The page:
0:03:42.2 EM: So this study, which I will link below in our show notes so that if anyone is interested in learning more about copper tripeptides, definitely look into this study, 'cause it's really cool. But basically goes on to say that these copper tripeptides, they have really remarkable DNA repair properties. And I was just kind of stunned, because I would have had no idea. If you asked me before I'd found this out, I would have been like, I'm not putting anything with copper on my face, just no. And the whole reason I even went there, TMI maybe, but we're gonna go there anyways, I have a copper contraceptive. So I literally associate copper with destroying things. [chuckle]
0:04:29.8 EC: Oh.
0:04:30.4 EM: And if I hadn't have educated myself, I just would have assumed like, "Oh, copper just has a negative effect on my skin, when in fact, it's actually the opposite. Of course, contraceptive and skin care formulas are just two wildly different things obviously, but still I had that underlining assumption that I had a preconceived idea in my head. And so, I was just totally caught off-guard when I found that out, but it was kind of also a cool moment, that was like, "Oh, my brain was going in this direction," which really makes no sense, but maybe it kinda makes sense. And by educating myself like I learned something totally new, which was just such a cool moment.
0:05:14.0 EC: I am so proud of you for taking the initiative to first of all go, "Wait a minute," 'cause that sounds like that's what happened. When you saw this, you were like, "Wait a minute," and then you took the next step of, "Let me make sure this is true." That association that you had was definitely negative and far, far apart. So you have skin efficacy over here and not allowing pregnancy over there. And sometimes that distance between a preconceived notion and actuality is a little bit not as gapped, shall we say? So that leaves us, as consumers, a little bit more susceptible to gullibility. We go like, "Oh, okay. Well, that makes sense."
0:05:57.0 EM: I feel like there's also a certain uncomfortability there, right? I mean, you have to come to face yourself and say, "Hey, what I was originally thinking was wrong, and here's the truth, and I have to come to terms with that." And that's not always the most comfortable thing to do for a person to face that and kinda confront that.
0:06:18.6 EC: Funny you should say that. That's very interesting. So many of you that know me, know that I am very into the cannabis scene.
0:06:28.5 EM: Oh, you are?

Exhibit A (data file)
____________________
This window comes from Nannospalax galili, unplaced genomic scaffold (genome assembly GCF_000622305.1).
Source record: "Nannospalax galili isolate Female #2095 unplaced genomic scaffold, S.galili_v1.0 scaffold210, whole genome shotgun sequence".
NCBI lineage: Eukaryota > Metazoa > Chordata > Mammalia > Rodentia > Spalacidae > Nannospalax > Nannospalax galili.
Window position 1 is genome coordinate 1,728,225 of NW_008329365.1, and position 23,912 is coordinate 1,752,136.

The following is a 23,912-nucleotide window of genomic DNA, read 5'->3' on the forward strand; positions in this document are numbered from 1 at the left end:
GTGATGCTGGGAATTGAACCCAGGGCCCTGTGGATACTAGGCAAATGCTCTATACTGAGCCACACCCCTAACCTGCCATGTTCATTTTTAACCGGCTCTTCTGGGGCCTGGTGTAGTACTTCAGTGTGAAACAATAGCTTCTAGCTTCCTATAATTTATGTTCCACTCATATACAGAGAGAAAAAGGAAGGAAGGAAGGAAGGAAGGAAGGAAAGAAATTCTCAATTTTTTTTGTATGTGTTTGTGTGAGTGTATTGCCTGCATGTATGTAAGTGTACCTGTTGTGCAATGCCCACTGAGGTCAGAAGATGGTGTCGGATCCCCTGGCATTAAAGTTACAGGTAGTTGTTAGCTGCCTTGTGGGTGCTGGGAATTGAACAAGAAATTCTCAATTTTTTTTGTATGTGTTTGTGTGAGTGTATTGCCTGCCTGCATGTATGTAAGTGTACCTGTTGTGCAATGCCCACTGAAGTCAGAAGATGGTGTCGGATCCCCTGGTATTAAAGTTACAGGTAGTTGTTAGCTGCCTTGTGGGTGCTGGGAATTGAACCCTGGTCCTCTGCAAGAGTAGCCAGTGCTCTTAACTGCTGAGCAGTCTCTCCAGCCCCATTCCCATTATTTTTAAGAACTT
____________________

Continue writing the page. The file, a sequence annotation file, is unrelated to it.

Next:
0:06:29.6 EC: Yeah, I'm not partaking right now, just in case anyone was curious. But I live in Colorado, and early on, I got into the topical side or the histological benefit side. And I have seen this industry grow like crazy. Paralleled, I'm also a certified organic formulator in skin care, so that's my method of understanding ingredients, which is why I'm a total and complete ingredient junkie. My research approach has always been histological function, and how does it work in the skin, and that a question for any ingredient. I also understand that science is a race with no finish line. There is always going to be something else coming out. But in the '60s, you had these doctors saying smoking was okay, smoking during pregnancy was okay, and in these endorsements. In the '80s, we had the food pyramid as it was designed with the base being grains and then top being fat or... Then that changed. It changes, it evolves as you understand things. So I get that part, yet I am perusing for information on Instagram.
0:07:36.1 EC: So what I came across was this post by this lovely woman, and she writes in all capital letters, "FACT: FULL-SPECTRUM CBD INCLUDES THE MYRIAD COMPOUNDS FROM THE WHOLE PLANT CANNABIS THAT WORKS IN SYNERGY FOR THE MAXIMUM DESIRED EFFECT." I'm like, "Oh, really?" Malcolm Gladwell, he's a well-known author. He describes an expert being someone who has 10,000 hours of study or work in a particular subject. By that definition, I am definitely an expert in cannabis. But understanding science evolves, and I say, "Oh, that's piquing me 'cause that is not my understanding as an absolute," as a, capital letter, FACT. So it goes on, "One of the recent studies in Israel showed that CBD isolate, CBD with nothing else, did not work as effectively as a whole plant extract." It's like juicing, you drink the juice, but you leave the major vitamins and fiber behind.
0:08:38.0 EC: And I said, "Well, that is curious," but I'm interested. So I reached out and I left a comment: "What is the name and author of that study? Because I'd like to understand it." And I was so shocked by her response. And again, I'm trying to give her grace because you don't need to tear anyone down, especially on social media. I'm trying to understand. This was her response, I'm gonna need you to sit down, is she said, "Just Google this title, it is a downloadable PDF: Overcome the Bell-Shaped Dose-Response of Cannabidiol by Using Cannabis Extract Enriched in Cannabidiol." That was her response to her post, and so...